Be kind to yourself. 
Onward. 

Ever wonder what is Kirby doing? Follow the blog!

Monday in a Picture – Peace Corps Press Corps 

As you know from various posts last week (here and here), Swaziland recently celebrated young maidens (unmarried, childless girls and women) in the Umhlanga (pronounced oom-shlan-ga) ceremony. Umhlanga directly translates into reeds. One of our very own Swaziland PCVs participated this year with the regiment from her community. 

I was asked to document the event for Peace Corps Swaziland. I started preparing by trying to acquire a press pass. After different conversations with staff and other interested parties, I was given the contacts for an administrator of the foundation that supports Umhlanga. The contact, a Swazi prince, was able to provide me with the necessary email addresses and a list of documents that I would need to qualify for the press pass. All of this would have to be done in three days. 

I completed the paperwork and submitted the documentation. Time was passing, and I hadn’t heard anything. Finally, the day came for the maidens to deliver the reeds to the Queen Mother. I contacted the administrator at the foundation and received instructions on how to pick up my press pass. There was some confusion when I went to pick it up, but everything was sorted and I walked away with my very own press pass. 

I walked back to the stadium and joined the other media gathered at the event. As this was my first event as an official member of the media, I imitated the others in my attempt to not draw attention to my inexperience. They took pictures of regiments marching pass. I took pictures of those regiments. They stood behind a certain lamppost. I made sure I didn’t pass that point. Eventually, the king and his regiment arrived. With the wave of a hand, the media was invited over to photograph His Majesty King Mswati III on the red carpet.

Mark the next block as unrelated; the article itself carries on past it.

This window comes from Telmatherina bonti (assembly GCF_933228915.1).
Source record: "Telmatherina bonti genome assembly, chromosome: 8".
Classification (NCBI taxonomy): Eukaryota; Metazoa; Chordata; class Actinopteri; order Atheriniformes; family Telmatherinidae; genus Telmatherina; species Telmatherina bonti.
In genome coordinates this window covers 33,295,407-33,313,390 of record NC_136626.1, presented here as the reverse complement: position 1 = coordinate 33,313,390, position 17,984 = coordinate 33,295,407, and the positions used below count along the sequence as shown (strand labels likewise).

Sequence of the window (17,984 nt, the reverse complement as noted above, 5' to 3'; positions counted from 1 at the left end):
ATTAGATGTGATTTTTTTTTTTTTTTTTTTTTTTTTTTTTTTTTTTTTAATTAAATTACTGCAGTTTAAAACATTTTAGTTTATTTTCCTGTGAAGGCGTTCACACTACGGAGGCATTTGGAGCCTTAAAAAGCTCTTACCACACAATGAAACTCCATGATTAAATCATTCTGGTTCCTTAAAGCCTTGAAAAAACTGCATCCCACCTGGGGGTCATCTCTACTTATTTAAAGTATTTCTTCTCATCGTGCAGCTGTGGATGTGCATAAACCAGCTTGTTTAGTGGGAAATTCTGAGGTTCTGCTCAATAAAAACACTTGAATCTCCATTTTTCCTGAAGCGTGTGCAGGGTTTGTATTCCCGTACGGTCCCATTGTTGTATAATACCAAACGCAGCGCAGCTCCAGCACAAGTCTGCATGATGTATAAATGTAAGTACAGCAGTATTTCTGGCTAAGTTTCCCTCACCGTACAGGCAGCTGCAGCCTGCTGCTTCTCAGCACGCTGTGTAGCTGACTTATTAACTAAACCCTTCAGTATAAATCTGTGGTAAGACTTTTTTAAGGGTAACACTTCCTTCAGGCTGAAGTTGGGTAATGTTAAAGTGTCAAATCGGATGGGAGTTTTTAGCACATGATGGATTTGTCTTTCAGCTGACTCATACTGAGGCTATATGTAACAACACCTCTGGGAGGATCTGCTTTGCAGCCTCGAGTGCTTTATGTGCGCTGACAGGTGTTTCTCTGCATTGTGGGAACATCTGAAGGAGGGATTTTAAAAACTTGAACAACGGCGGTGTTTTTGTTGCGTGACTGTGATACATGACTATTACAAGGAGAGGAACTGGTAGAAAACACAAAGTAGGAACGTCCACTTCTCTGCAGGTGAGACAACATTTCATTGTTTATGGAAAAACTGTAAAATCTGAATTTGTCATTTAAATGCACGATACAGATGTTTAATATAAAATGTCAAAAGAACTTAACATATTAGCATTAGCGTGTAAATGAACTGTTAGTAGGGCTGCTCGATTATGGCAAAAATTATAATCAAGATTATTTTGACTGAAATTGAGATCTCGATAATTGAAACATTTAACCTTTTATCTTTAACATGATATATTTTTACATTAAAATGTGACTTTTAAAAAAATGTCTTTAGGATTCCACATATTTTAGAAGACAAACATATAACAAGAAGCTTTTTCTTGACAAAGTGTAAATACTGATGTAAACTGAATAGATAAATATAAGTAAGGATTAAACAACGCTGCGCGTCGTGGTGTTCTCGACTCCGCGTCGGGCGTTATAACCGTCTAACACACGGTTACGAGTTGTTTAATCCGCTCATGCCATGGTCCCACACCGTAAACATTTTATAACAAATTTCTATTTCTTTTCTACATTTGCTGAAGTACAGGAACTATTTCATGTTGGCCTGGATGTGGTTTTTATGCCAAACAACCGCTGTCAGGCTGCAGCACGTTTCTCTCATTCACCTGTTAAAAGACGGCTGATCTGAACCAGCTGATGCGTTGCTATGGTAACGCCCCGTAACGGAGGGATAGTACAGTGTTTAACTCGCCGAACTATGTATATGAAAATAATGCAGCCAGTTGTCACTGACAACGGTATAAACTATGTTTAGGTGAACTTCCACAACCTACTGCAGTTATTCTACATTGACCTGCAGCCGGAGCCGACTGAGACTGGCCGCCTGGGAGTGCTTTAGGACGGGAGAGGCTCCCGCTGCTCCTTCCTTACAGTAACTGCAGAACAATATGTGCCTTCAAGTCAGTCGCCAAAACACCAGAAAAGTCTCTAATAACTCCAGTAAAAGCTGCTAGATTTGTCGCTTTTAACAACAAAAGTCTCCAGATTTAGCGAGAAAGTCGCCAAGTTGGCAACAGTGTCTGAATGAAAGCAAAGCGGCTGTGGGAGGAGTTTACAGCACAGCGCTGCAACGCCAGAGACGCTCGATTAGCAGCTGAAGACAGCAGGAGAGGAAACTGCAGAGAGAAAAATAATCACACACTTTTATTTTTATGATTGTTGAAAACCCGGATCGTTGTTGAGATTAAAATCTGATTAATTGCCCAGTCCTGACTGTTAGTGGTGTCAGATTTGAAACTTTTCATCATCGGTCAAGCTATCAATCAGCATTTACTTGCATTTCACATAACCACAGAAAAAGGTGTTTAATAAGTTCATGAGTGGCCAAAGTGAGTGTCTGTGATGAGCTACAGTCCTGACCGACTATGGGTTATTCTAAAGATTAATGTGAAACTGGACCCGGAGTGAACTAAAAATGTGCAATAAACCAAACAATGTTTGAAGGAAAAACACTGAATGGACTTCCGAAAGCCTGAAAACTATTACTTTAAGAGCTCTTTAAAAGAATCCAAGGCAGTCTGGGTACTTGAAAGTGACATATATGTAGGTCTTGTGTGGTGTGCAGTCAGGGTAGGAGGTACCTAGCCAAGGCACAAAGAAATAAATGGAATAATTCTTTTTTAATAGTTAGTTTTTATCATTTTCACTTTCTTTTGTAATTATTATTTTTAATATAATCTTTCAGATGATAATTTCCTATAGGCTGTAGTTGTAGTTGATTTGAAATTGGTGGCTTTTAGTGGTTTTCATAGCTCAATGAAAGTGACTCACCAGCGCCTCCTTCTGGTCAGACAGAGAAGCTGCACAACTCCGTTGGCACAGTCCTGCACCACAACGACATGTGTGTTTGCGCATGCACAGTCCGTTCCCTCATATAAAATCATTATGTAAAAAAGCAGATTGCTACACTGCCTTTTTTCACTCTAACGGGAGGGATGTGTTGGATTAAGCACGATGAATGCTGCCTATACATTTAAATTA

I was able to be on the field as the PCV maiden marched pass with her regiment. I was also able to photograph the regiment of senior princesses among others.

I received my invitation to Peace Corps Swaziland two years ago this month. If anyone would have told me then that I would be getting in high-five distance of and photographing the king, I wouldn’t have entertained the possibility. Thankfully, I’m surrounded by those challenge the notion that anything is impossible. The picture above was taken by Leslie M. as I was about to take pictures on the field. 

Be kind to yourself. 
Onward. 

Ever wonder what is Kirby doing? Follow the blog!

P.S. – This is one of the shots that I was able to get while the king was greeting international dignitaries.